• Integrated care
  • Hospital discharge services
  • Electronic patient monitoring and support
  • Inappropriate prescribing
  • Quality of life
  • Patient reported outcome measures
  • Methodological research
  • Qualitative research

Publications

O’Connell Francischetto E, S Damery, S Davies and G Combes (2016).  Discharge interventions for older patients leaving hospital: a systematic meta-review protocol. Systematic Reviews Journal, 5(46).

Ricketts EJ, O’Connell Francischetto E, Wallace LM, Hogan AH, and McNulty CAM (2016). Tools to overcome potential barriers to chlamydia screening in general practice: Qualitative evaluation of a complex intervention. BMC Family Practice, 17:33.

F Kennedy, B Clayton, K Absolom, E O’Connell Francischetto, L Flintoff, K Gordon, W Crocombe, R Cicero, V Hiley, JM Blazeby, J Brown & G Velikova (2016). Real-time Electronic Patient Outcome ReporTing of adverse events – is it feasible in UK cancer trials? Findings from a proof-of-principle study. PsychoOncology, 25 (Suppl. 1): 12.

O’Connell Francischetto E, Avery K, Velikova G and Blazeby J (2015). Assessment of patient-reported adverse events after discharge from hospital following gastrointestinal cancer surgery: do EORTC disease-specific modules have sufficient coverage to monitor recovery and detect problems early? Quality of Life Research, 24 (Suppl 1), 126.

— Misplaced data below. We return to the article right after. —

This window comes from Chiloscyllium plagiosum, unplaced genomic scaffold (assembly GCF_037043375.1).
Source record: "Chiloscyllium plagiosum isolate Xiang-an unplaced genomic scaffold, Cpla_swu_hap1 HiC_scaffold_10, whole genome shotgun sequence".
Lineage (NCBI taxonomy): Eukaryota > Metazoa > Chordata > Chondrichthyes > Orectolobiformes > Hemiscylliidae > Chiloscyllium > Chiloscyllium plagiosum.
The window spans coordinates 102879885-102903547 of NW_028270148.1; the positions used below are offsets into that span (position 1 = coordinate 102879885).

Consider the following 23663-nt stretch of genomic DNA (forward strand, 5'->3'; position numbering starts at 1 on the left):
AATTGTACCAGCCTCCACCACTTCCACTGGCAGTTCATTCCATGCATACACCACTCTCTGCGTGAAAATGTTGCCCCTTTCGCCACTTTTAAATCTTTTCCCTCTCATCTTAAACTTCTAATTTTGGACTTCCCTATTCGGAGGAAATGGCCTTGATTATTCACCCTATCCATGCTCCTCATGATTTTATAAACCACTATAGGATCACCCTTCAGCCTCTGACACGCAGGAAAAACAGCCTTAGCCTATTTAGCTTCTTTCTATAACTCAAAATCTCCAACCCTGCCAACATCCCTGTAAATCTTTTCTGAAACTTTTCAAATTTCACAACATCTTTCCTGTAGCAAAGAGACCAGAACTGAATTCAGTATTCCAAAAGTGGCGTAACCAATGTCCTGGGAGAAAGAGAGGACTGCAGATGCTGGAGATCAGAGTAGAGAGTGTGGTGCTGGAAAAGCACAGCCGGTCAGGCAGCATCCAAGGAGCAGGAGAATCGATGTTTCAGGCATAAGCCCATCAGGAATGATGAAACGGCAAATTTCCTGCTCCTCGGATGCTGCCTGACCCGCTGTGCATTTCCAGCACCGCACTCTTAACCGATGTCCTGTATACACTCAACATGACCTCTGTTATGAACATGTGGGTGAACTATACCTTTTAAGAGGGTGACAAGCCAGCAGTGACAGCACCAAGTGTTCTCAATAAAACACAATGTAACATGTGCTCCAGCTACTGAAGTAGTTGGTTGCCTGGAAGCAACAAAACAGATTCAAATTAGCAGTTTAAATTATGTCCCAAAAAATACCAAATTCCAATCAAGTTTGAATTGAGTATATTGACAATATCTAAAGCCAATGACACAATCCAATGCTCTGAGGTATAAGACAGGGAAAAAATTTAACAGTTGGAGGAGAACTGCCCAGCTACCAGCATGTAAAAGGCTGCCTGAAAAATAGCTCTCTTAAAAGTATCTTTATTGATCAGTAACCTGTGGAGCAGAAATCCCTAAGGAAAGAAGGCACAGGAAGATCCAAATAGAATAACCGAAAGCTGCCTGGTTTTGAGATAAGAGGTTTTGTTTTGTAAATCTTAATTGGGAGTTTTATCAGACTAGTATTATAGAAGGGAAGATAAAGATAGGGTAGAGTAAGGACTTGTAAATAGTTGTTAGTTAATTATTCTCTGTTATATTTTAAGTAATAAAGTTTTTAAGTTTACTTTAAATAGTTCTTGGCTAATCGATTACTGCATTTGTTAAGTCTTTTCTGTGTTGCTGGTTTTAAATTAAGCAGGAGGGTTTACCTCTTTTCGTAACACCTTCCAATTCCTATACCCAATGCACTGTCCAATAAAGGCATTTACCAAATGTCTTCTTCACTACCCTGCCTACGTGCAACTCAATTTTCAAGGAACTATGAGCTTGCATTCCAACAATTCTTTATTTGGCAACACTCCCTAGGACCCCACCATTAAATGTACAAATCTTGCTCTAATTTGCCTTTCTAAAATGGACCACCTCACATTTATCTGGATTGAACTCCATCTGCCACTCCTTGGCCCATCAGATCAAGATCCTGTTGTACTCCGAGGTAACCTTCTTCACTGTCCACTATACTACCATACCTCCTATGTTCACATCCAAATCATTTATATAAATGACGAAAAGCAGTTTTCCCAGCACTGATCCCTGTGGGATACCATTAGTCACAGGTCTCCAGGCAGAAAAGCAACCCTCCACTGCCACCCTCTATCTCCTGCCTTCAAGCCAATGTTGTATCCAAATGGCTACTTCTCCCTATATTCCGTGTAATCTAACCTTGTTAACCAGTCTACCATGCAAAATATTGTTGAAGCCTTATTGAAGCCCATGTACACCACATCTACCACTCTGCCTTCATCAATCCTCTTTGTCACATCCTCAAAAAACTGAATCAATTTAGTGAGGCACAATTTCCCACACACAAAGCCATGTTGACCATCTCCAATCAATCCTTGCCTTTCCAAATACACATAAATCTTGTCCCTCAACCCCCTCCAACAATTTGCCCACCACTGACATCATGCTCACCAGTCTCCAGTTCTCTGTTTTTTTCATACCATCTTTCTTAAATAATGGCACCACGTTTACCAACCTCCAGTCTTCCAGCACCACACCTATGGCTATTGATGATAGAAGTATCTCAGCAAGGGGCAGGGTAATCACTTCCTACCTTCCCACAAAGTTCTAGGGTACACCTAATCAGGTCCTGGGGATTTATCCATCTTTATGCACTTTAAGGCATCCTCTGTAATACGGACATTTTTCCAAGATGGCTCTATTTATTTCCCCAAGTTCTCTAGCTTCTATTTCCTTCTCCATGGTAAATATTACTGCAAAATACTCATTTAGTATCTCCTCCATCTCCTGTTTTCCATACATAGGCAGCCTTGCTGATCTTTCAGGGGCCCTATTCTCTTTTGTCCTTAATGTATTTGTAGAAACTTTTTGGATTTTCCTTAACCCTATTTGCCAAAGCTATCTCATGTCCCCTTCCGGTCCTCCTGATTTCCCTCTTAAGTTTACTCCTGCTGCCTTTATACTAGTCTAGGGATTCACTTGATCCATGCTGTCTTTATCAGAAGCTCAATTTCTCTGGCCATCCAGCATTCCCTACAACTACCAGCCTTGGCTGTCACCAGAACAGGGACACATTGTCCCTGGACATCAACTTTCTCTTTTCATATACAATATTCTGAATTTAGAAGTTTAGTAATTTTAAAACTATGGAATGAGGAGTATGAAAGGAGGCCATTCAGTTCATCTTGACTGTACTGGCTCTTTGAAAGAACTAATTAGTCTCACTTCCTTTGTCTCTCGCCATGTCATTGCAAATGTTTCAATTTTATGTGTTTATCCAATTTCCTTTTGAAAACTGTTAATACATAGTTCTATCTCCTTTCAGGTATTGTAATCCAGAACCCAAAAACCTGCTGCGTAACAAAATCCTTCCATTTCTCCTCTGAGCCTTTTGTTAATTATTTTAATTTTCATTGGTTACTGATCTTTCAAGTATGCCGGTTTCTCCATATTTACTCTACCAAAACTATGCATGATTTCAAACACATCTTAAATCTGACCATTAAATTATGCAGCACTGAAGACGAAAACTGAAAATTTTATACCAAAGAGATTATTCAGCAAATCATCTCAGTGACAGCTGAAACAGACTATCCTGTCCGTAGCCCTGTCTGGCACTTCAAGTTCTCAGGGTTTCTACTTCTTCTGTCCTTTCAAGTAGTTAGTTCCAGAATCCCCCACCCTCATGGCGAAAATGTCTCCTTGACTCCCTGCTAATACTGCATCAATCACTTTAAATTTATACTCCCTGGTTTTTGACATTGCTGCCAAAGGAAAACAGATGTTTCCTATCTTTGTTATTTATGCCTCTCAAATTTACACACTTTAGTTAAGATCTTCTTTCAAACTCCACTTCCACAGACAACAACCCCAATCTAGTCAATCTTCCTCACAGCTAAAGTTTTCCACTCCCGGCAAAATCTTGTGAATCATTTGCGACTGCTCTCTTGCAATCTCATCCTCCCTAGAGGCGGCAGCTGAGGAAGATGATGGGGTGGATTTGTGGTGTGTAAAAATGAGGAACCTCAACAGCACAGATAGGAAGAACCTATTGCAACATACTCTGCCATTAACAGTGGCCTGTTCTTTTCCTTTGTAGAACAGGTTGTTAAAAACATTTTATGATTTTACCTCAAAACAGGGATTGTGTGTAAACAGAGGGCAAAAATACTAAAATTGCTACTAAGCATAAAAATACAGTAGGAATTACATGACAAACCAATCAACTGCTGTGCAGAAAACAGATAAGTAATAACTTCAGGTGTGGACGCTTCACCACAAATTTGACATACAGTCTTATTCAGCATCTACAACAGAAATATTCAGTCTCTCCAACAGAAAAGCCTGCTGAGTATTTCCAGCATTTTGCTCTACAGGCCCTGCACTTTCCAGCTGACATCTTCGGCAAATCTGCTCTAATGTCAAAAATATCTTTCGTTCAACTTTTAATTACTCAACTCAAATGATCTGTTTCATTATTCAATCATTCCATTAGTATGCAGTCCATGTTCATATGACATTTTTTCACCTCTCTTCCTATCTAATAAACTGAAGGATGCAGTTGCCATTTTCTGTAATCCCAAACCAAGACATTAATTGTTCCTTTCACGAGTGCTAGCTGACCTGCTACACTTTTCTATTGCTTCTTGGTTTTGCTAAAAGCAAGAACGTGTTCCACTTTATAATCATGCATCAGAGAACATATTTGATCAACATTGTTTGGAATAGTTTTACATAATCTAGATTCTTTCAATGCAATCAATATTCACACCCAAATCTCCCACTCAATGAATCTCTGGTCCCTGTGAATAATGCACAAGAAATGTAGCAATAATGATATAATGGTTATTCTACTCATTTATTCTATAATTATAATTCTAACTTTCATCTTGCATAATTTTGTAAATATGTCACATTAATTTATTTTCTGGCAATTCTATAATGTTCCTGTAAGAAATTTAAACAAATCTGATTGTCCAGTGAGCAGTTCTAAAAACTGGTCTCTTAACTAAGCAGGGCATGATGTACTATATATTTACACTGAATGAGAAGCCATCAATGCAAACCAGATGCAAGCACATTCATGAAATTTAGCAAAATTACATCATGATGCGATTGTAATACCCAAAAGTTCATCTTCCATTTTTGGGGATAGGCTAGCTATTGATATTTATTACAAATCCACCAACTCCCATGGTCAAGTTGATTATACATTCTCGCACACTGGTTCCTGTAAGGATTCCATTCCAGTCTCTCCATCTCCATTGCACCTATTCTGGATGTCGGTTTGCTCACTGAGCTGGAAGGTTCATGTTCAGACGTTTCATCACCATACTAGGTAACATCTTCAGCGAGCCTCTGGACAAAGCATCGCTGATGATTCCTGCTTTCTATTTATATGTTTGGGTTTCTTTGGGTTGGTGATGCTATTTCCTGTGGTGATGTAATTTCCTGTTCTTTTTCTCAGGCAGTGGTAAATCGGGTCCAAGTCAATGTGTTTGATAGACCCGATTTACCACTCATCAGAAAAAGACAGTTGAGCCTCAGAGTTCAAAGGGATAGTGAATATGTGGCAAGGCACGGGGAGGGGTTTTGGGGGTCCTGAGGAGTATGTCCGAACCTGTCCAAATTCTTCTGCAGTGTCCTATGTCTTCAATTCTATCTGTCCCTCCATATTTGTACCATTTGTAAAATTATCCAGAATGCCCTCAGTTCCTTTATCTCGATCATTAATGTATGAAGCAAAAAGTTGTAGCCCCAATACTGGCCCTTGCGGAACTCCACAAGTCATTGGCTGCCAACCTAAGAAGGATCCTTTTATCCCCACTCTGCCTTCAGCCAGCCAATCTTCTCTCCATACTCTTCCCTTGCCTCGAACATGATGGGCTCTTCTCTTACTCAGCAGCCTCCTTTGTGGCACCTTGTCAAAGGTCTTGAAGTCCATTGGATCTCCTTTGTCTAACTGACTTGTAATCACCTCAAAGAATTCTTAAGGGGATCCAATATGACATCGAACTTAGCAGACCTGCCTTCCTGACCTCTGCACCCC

Avery K, Williamson P, Gamble C, O’Connell Francischetto E, Metcalfe C, Davidson P and Blazeby J (2015). Optimising the design of internal pilot work to inform efficient randomised controlled trials: issues to consider when developing progression criteria. Trials, 16(Suppl 2):P10

Gilbert A, O’Connell Francischetto E, Blazeby J, Holch P, Davidson S, Sebag-Montefiore D and Velikova G (2015). Choice of a patient-reported outcome measure for patients with anal cancer for use in cancer clinical trials and routine clinical practice: a mixed methods approach. The Lancet,385 (Suppl 1): S38

O’Connell Francischetto E, Gilbert A, Velikova G and Blazeby J (2014). Is the CTCAE System Suitable to use in Trials in Surgery and Radiotherapy? A Content Analysis of the NCI-PRO-CTCAE and EORTC Systems. Quality of Life Research, 23 (Suppl 1), 42.

McNulty CAM, Ricketts EJ, Hogan AH, Wallace LM, Campbell R, Oliver I, Kalwij S, O’Connell E, and Charlett C (2013). Increasing chlamydia screening tests in general practice: a Modified Zelen Prospective Cluster Randomised Controlled Trial evaluating a complex intervention based on the Theory of Planned Behaviour.  Sexually Transmitted Infections, Published Online First: [04.09.13]

Crone D, O'Connell E, Tyson P, Clark-Stone F, Opher S, and James D.V.B (2012). "'Art Lift' Intervention to Improve Mental Wellbeing: An Observational Study from UK General Practice." International Journal of Mental Health Nursing, 22 (3):279-286

Crone D, O'Connell E, Tyson P, Clark-Stone F, Opher S, and James D.V.B (2012). It helps me make sense of the world’: the role of an art intervention for promoting health and wellbeing in primary care—perspectives of patients, health professionals and artists. Journal of Public Health, 20 (5). pp. 519-524.